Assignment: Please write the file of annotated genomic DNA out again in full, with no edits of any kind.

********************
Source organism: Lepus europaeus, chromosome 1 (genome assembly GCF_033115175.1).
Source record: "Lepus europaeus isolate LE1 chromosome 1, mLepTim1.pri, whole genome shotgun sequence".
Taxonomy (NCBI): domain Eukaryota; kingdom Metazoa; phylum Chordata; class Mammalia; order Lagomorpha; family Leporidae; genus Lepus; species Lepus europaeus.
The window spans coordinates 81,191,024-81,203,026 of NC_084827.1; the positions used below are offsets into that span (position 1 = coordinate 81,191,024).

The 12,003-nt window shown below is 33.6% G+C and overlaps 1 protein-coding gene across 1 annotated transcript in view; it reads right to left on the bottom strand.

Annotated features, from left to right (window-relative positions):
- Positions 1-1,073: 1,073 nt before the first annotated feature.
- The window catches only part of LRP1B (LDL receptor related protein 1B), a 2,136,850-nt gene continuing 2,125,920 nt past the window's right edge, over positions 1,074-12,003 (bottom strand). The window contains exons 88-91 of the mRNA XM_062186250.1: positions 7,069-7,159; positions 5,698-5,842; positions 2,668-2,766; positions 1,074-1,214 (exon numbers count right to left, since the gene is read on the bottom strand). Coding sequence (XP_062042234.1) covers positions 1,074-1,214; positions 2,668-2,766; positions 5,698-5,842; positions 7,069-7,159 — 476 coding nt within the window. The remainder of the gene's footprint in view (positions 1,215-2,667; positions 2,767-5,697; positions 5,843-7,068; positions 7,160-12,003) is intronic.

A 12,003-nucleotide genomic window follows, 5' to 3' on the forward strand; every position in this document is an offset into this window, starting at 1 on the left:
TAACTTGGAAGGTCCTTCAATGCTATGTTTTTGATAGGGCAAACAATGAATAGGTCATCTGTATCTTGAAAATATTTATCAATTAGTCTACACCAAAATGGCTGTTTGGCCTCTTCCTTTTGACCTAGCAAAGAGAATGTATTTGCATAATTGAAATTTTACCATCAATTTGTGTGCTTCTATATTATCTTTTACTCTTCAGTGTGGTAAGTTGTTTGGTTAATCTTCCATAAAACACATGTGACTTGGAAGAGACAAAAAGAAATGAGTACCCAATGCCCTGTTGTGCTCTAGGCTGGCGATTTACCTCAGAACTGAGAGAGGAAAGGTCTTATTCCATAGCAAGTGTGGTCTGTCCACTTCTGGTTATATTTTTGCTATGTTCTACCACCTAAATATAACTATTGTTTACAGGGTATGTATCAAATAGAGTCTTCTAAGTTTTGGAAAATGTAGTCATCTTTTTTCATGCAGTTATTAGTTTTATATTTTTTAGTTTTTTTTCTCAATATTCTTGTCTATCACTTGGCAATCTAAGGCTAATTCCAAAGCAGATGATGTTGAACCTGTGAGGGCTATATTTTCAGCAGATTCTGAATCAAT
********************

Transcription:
Source organism: Lepus europaeus, chromosome 1 (genome assembly GCF_033115175.1).
Source record: "Lepus europaeus isolate LE1 chromosome 1, mLepTim1.pri, whole genome shotgun sequence".
Taxonomy (NCBI): domain Eukaryota; kingdom Metazoa; phylum Chordata; class Mammalia; order Lagomorpha; family Leporidae; genus Lepus; species Lepus europaeus.
The window spans coordinates 81,191,024-81,203,026 of NC_084827.1; the positions used below are offsets into that span (position 1 = coordinate 81,191,024).

The 12,003-nt window shown below is 33.6% G+C and overlaps 1 protein-coding gene across 1 annotated transcript in view; it reads right to left on the bottom strand.

Annotated features, from left to right (window-relative positions):
- Positions 1-1,073: 1,073 nt before the first annotated feature.
- The window catches only part of LRP1B (LDL receptor related protein 1B), a 2,136,850-nt gene continuing 2,125,920 nt past the window's right edge, over positions 1,074-12,003 (bottom strand). The window contains exons 88-91 of the mRNA XM_062186250.1: positions 7,069-7,159; positions 5,698-5,842; positions 2,668-2,766; positions 1,074-1,214 (exon numbers count right to left, since the gene is read on the bottom strand). Coding sequence (XP_062042234.1) covers positions 1,074-1,214; positions 2,668-2,766; positions 5,698-5,842; positions 7,069-7,159 — 476 coding nt within the window. The remainder of the gene's footprint in view (positions 1,215-2,667; positions 2,767-5,697; positions 5,843-7,068; positions 7,160-12,003) is intronic.

A 12,003-nucleotide genomic window follows, 5' to 3' on the forward strand; every position in this document is an offset into this window, starting at 1 on the left:
TAACTTGGAAGGTCCTTCAATGCTATGTTTTTGATAGGGCAAACAATGAATAGGTCATCTGTATCTTGAAAATATTTATCAATTAGTCTACACCAAAATGGCTGTTTGGCCTCTTCCTTTTGACCTAGCAAAGAGAATGTATTTGCATAATTGAAATTTTACCATCAATTTGTGTGCTTCTATATTATCTTTTACTCTTCAGTGTGGTAAGTTGTTTGGTTAATCTTCCATAAAACACATGTGACTTGGAAGAGACAAAAAGAAATGAGTACCCAATGCCCTGTTGTGCTCTAGGCTGGCGATTTACCTCAGAACTGAGAGAGGAAAGGTCTTATTCCATAGCAAGTGTGGTCTGTCCACTTCTGGTTATATTTTTGCTATGTTCTACCACCTAAATATAACTATTGTTTACAGGGTATGTATCAAATAGAGTCTTCTAAGTTTTGGAAAATGTAGTCATCTTTTTTCATGCAGTTATTAGTTTTATATTTTTTAGTTTTTTTTCTCAATATTCTTGTCTATCACTTGGCAATCTAAGGCTAATTCCAAAGCAGATGATGTTGAACCTGTGAGGGCTATATTTTCAGCAGATTCTGAATCAAT